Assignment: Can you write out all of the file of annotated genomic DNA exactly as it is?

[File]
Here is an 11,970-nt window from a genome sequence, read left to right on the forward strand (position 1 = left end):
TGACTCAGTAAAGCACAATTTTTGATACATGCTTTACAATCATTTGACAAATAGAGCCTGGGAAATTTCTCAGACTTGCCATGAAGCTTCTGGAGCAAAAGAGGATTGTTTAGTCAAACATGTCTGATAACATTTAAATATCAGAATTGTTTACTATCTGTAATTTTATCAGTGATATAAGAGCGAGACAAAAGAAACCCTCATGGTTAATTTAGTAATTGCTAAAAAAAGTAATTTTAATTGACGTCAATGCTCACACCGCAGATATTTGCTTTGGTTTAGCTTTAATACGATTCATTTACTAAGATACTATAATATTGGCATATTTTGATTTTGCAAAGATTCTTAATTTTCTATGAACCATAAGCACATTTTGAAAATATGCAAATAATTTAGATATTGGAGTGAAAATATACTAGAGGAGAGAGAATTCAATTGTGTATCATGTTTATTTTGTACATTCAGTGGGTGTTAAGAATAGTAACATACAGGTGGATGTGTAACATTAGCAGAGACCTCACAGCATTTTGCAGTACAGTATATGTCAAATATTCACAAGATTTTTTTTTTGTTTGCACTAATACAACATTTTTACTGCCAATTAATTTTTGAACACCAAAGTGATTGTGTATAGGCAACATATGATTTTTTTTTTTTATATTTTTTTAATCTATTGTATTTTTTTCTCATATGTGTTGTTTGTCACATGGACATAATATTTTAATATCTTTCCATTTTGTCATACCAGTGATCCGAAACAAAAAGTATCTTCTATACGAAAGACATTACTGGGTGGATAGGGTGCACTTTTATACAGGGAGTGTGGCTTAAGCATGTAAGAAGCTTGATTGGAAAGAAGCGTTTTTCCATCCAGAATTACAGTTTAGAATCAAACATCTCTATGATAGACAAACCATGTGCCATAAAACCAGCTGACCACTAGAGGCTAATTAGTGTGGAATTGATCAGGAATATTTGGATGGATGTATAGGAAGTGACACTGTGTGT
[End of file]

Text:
Here is an 11,970-nt window from a genome sequence, read left to right on the forward strand (position 1 = left end):
TGACTCAGTAAAGCACAATTTTTGATACATGCTTTACAATCATTTGACAAATAGAGCCTGGGAAATTTCTCAGACTTGCCATGAAGCTTCTGGAGCAAAAGAGGATTGTTTAGTCAAACATGTCTGATAACATTTAAATATCAGAATTGTTTACTATCTGTAATTTTATCAGTGATATAAGAGCGAGACAAAAGAAACCCTCATGGTTAATTTAGTAATTGCTAAAAAAAGTAATTTTAATTGACGTCAATGCTCACACCGCAGATATTTGCTTTGGTTTAGCTTTAATACGATTCATTTACTAAGATACTATAATATTGGCATATTTTGATTTTGCAAAGATTCTTAATTTTCTATGAACCATAAGCACATTTTGAAAATATGCAAATAATTTAGATATTGGAGTGAAAATATACTAGAGGAGAGAGAATTCAATTGTGTATCATGTTTATTTTGTACATTCAGTGGGTGTTAAGAATAGTAACATACAGGTGGATGTGTAACATTAGCAGAGACCTCACAGCATTTTGCAGTACAGTATATGTCAAATATTCACAAGATTTTTTTTTTGTTTGCACTAATACAACATTTTTACTGCCAATTAATTTTTGAACACCAAAGTGATTGTGTATAGGCAACATATGATTTTTTTTTTTTATATTTTTTTAATCTATTGTATTTTTTTCTCATATGTGTTGTTTGTCACATGGACATAATATTTTAATATCTTTCCATTTTGTCATACCAGTGATCCGAAACAAAAAGTATCTTCTATACGAAAGACATTACTGGGTGGATAGGGTGCACTTTTATACAGGGAGTGTGGCTTAAGCATGTAAGAAGCTTGATTGGAAAGAAGCGTTTTTCCATCCAGAATTACAGTTTAGAATCAAACATCTCTATGATAGACAAACCATGTGCCATAAAACCAGCTGACCACTAGAGGCTAATTAGTGTGGAATTGATCAGGAATATTTGGATGGATGTATAGGAAGTGACACTGTGTGT